One thing you can do? Keep talking about climate. 

The visible smoke, intensity of storms and fires, and increasing coverage of the debate on climate, means we’re hearing more about climate generally these days. This is a good thing and we need to keep it up—bringing up the issue in our everyday lives with others is a critical piece to adopting solutions and making progress in our transition to a clean energy economy. If we talk about how climate change affects us, it becomes a close-to-home problem rather than one happening farther away or in the future.

Yale Center for Climate Communications research shows that if people draw a personal connection to being impacted by global warming, they’re far more likely to take action—double digits more likely—and believe that solutions are real to solve it. 

Download our conversation card with tips for starting your own climate conversations. 

Author Bio

Stephanie Noren

Washington Communications Manager, Climate Solutions

Stephanie believes the most effective communication is grounded in three main principles:

  1. Listening and asking questions,
  2. Coffee and snacks, and 
  3. Laughter.

She has a deep history of working in communications, environmental marketing, and behavior change on a variety of topics including climate, waste and recycling, energy efficiency, toxics management, stormwater pollution, and organizational culture. At Climate Solutions, Stephanie works with the Communications team and coalition partners to build interest, awareness, and momentum for issues and action on climate change in Washington State. She’s interested in trying on creative approaches and staying curious in the ideological battle for a fossil fuel free future.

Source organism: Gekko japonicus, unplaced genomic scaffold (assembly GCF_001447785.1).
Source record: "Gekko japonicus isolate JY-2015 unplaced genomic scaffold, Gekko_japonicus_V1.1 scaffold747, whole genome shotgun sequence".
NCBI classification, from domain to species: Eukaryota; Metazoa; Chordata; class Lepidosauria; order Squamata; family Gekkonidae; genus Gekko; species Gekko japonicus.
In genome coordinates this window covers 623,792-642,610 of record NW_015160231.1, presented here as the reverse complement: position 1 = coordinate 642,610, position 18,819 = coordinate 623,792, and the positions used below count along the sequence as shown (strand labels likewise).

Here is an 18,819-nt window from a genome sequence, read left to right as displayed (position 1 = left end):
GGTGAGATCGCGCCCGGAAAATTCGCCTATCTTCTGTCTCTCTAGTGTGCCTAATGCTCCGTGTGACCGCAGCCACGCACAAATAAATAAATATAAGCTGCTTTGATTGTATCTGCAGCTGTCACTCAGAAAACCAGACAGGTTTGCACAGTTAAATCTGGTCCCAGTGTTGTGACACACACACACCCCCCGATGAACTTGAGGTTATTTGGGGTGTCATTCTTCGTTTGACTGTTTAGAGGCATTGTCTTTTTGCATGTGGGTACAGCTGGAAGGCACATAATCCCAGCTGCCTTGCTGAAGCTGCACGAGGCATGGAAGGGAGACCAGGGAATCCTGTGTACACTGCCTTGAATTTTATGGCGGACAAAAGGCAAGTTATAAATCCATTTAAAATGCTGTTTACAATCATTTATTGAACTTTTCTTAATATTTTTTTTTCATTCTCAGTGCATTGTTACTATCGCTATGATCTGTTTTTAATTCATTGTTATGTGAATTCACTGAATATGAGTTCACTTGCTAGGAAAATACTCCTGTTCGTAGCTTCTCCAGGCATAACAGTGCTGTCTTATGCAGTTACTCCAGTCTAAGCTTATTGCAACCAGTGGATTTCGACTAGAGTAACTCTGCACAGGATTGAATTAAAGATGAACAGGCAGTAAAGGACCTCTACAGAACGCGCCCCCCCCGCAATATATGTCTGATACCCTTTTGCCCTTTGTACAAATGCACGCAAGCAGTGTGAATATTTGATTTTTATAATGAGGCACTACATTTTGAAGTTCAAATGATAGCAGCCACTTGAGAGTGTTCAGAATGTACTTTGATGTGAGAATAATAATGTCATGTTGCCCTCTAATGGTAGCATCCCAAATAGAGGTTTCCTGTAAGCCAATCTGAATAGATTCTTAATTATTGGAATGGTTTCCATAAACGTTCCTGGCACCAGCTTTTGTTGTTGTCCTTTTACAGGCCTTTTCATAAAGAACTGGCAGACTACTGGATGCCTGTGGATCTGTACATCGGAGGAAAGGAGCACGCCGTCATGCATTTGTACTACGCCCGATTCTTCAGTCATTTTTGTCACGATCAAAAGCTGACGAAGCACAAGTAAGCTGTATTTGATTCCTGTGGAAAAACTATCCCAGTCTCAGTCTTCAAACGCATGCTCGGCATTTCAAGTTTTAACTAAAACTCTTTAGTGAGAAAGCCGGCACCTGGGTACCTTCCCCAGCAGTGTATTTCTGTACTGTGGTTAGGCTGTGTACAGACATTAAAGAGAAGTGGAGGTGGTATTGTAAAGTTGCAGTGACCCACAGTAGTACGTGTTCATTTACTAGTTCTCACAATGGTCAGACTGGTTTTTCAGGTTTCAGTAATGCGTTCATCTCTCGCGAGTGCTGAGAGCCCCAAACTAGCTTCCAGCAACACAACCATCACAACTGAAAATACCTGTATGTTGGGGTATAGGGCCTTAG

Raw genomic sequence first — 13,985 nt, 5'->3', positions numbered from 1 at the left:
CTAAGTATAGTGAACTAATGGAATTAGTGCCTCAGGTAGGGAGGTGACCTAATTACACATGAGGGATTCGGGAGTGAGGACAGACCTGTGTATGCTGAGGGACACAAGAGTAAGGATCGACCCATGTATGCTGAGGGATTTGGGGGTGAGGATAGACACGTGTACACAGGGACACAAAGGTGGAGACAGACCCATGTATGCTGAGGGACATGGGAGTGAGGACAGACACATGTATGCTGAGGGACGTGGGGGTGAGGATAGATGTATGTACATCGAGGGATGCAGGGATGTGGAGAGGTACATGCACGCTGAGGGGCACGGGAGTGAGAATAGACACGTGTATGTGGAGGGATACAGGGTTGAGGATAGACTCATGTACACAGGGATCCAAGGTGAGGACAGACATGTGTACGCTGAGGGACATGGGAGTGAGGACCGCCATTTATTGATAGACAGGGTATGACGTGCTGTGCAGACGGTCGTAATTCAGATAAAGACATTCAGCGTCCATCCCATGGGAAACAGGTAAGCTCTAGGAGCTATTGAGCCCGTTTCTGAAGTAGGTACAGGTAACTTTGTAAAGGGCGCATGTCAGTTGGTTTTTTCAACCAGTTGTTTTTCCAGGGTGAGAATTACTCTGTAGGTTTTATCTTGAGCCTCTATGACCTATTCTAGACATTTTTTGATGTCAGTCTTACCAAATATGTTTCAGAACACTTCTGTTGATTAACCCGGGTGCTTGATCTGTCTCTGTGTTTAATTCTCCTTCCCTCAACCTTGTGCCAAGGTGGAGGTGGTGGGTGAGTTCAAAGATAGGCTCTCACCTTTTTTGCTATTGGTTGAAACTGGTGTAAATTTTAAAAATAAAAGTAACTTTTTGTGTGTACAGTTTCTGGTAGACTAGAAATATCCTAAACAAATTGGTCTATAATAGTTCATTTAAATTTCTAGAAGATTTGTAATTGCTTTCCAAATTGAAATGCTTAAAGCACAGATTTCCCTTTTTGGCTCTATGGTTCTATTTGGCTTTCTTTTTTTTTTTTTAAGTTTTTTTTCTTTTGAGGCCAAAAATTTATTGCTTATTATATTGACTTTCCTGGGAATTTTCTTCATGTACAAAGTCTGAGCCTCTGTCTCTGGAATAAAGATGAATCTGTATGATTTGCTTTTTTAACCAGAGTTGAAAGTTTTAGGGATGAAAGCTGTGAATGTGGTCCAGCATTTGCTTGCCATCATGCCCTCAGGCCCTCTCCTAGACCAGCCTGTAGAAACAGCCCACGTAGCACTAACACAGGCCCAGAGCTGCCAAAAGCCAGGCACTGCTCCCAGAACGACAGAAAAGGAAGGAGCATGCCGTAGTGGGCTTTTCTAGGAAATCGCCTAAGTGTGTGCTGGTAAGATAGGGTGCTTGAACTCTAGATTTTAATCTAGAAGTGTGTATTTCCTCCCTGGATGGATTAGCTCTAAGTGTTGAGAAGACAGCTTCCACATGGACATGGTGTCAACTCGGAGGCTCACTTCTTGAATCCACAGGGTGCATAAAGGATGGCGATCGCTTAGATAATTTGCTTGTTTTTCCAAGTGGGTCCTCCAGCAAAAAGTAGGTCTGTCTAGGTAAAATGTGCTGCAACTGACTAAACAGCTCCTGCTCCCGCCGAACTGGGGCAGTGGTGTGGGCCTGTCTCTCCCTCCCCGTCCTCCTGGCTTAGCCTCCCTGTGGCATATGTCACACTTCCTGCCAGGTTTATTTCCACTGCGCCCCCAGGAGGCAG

Stephanie has worked in research, marketing, and consulting in a variety of environmental-related industries. She has a degree in Sociology from Gonzaga University, is a mom of two, and spends her spare time trying to find more time for stuff like reading, drinking coffee, cooking, and spending time with her family.